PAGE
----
K. Energy Effects

We have analyzed this rule under Executive Order 13211, Actions Concerning Regulations That Significantly Affect Energy Supply, Distribution, or Use. We have determined that it is not a “significant energy action” under that order. As it is not a “significant energy action,” this rule is not likely to have a significant adverse effect on the supply, distribution, or use of energy. It has not been designated by the Administrator of the Office of Information and Regulatory Affairs as a “significant energy action.”

L. Technical Standards

The National Technology Transfer and Advancement Act (NTTAA) (15 U.S.C. 272 note) directs agencies to use voluntary consensus standards in their regulatory activities unless the agency provides Congress, through the Office of Management and Budget, with an explanation of why using these standards would be inconsistent with the applicable law or otherwise impractical. Voluntary consensus standards are technical standards (e.g., specifications of materials, performance, design, or operation: test methods; sampling procedures; and related management systems practices) that are developed or adopted by voluntary consensus standards bodies.

This rule does not use technical standards. Therefore, we did not consider the use of voluntary consensus standards.

M. Environment

We have analyzed this proposed rule under Department of Homeland Security Management Directive 5100.1 and Commandant Instruction M16475.lD, which guide the Coast Guard in complying with the National Environmental Policy Act of 1969 (NEPA) (42 U.S.C. 4321-4370f), and have made a preliminary determination under the Instruction that this action is not likely to have a significant effect on the human environment. A preliminary “Environmental Analysis Check List” supporting this determination is available in the docket where indicated under the “Public Participation and Request for Comments” section of this preamble. We seek any comments or information that may lead to discovery of a significant environmental impact from this proposed rule.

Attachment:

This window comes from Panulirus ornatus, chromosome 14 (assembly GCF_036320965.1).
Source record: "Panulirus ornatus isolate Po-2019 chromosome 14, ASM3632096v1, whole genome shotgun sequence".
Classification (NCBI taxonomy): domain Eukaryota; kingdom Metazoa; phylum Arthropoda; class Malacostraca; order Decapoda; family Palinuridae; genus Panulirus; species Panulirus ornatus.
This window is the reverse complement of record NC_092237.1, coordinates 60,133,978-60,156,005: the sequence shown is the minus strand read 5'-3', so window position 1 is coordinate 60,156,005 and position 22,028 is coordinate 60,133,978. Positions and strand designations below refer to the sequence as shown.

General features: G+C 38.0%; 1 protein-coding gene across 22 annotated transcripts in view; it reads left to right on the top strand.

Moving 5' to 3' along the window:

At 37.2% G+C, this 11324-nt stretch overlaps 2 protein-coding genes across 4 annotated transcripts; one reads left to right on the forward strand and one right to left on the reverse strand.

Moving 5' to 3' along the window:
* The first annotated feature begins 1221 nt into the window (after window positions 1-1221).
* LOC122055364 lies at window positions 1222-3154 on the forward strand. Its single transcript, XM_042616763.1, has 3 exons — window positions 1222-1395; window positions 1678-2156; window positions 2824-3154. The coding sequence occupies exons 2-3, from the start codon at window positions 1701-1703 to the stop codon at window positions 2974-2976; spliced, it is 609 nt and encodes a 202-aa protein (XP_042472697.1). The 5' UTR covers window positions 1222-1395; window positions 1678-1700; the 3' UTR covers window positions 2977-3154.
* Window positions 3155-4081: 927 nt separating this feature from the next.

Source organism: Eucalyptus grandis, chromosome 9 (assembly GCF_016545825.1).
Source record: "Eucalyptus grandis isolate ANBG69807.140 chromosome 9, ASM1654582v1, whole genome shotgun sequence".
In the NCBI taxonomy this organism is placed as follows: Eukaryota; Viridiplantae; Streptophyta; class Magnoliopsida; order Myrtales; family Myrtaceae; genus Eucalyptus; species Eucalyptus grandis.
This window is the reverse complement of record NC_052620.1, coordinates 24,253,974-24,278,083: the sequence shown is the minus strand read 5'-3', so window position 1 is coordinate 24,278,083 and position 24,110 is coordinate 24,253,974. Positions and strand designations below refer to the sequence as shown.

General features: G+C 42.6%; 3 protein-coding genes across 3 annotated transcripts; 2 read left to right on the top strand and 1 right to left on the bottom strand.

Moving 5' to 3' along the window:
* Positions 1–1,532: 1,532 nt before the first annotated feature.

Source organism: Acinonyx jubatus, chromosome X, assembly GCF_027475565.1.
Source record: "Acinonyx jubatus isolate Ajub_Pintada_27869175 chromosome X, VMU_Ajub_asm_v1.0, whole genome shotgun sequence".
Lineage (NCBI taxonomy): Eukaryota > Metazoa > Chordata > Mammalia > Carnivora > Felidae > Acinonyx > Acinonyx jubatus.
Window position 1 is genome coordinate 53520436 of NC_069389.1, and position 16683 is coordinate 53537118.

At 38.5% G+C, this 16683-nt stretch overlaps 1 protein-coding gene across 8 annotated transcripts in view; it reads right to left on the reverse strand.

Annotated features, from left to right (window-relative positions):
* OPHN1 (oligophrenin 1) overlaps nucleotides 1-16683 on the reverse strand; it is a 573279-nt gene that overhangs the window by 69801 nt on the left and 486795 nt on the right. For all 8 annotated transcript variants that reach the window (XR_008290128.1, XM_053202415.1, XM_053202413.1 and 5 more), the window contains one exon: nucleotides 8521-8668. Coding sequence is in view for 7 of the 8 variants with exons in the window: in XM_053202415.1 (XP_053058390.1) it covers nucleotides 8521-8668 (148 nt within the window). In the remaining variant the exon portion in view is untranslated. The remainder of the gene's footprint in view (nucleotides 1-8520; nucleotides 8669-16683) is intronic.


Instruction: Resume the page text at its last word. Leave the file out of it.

Start List of Subjects Start Printed Page 36830

List of Subjects

End List of Subjects

For the reasons discussed in the preamble, the Coast Guard is proposing to amend 33 CFR parts 155 and 156 as follows:

Start Part

PART 155—OIL OR HAZARDOUS MATERIAL POLLUTION PREVENTION REGULATIONS FOR VESSELS

1. The authority citation for 33 CFR part 155 and the note following citation continue to read as follows:

Start Authority